Brooklyn Museum Costume Collection at The Metropolitan Museum of Art, Gift of the Brooklyn Museum, 2009; Gift of Diana S. Field, 1964
Not on view
Spanish-born artist and designer Mariano Fortuny was active in Italy, where he established a textile workshop and a commercial silk printing factory--a version of which is still in operation today. Best known for his beautiful textiles and unstructured garments, Fortuny continually referenced historical and non-Western sources, reviving and creating complex fabric treatments and dyeing techniques.
Working in the early 20th century, Fortuny's gowns were especially popular among the avant garde women of '20s and '30s who were seeking both freedom of movement and a hint of exoticism in their wardrobe. A rare example of the Peplos, a variation of Fortuny's popular Delphos gown, echoes the shape of that eponymous Greek garment and features several Fortuny trademarks: fine heat-set pleating, which was created by a process never exactly duplicated; luminous color, achieved via multiple dye baths; and minimal decoration that was also functional. Here small Venetian glass beads were not only eye-catching, their added heft improved the silk's drape and created a flowing line.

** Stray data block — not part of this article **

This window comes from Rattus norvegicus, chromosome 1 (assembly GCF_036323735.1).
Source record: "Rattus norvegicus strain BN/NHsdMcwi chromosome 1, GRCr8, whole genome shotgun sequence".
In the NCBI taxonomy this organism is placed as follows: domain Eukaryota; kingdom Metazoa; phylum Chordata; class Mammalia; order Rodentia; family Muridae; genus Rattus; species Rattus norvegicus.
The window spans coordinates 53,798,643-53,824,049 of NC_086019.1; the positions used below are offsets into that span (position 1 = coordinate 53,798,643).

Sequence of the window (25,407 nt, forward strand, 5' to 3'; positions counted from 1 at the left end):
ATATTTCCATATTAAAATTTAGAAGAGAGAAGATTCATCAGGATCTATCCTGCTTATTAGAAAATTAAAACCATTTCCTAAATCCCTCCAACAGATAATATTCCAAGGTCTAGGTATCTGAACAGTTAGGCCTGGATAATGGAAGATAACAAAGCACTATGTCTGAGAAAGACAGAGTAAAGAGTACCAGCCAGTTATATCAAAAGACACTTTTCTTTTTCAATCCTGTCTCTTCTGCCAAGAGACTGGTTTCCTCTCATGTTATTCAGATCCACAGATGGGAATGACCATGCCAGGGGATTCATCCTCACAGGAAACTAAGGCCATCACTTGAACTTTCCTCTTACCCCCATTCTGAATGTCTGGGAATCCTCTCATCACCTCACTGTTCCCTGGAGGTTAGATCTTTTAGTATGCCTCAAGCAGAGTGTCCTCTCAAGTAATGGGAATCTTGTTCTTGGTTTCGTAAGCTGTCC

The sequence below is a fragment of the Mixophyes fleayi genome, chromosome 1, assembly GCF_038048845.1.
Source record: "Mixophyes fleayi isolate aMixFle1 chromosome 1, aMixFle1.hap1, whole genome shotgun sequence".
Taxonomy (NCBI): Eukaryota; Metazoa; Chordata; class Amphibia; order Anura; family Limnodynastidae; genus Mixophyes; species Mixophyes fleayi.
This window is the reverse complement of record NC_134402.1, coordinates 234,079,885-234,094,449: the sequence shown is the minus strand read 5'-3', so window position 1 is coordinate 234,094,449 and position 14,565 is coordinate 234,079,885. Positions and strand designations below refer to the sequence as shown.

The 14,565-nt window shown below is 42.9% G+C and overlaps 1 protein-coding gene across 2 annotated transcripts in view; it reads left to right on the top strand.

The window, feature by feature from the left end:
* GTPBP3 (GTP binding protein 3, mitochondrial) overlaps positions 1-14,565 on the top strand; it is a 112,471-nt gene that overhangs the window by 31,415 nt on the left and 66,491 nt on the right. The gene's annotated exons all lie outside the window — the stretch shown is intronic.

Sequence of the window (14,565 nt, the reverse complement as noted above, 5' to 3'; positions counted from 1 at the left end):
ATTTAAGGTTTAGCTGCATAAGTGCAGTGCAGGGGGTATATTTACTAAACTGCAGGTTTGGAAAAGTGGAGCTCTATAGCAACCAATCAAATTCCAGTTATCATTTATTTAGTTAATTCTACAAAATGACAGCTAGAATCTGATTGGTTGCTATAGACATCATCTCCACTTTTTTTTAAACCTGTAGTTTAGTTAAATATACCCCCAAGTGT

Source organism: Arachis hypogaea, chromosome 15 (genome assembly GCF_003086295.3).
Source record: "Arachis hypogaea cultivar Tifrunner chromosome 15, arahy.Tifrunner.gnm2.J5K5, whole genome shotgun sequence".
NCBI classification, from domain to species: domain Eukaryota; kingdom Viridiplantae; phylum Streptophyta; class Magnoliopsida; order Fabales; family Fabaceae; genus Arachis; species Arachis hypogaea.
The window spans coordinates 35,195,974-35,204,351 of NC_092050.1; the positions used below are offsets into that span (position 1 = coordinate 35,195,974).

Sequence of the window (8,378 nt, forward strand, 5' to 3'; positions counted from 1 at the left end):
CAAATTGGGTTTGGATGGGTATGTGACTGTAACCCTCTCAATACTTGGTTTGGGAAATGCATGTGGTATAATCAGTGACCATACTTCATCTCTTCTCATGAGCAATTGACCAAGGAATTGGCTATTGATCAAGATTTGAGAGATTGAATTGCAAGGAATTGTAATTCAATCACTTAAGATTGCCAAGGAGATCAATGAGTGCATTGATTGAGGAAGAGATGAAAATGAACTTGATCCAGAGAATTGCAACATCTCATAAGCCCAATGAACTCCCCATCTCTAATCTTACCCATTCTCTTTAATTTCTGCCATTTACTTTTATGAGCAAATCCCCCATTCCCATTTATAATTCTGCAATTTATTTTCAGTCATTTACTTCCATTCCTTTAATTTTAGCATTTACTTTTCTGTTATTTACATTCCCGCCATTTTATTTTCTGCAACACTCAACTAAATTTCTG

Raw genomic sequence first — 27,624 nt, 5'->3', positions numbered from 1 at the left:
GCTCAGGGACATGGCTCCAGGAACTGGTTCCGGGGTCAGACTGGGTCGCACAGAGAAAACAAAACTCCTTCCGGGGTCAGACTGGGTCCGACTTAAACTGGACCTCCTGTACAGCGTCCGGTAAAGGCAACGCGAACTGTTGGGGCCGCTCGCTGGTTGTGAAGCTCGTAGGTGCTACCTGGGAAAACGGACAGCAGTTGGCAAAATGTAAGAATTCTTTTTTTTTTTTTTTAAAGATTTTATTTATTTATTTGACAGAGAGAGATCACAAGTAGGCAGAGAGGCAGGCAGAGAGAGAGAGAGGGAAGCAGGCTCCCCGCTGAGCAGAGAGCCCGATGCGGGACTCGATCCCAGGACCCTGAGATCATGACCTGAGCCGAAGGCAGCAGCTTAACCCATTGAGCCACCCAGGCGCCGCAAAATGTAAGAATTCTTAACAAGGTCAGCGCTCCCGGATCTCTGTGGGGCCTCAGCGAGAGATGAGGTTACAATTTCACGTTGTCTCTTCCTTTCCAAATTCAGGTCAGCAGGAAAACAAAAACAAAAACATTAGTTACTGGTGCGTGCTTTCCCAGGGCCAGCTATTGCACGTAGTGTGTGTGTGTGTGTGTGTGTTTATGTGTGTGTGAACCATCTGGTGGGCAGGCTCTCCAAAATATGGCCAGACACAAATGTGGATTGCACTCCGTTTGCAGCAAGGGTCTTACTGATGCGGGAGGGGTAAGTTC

Marking: Tape label: "Fortuny/Depose/Made in Italy" Inscribed on belt: "Fortuny/Dse."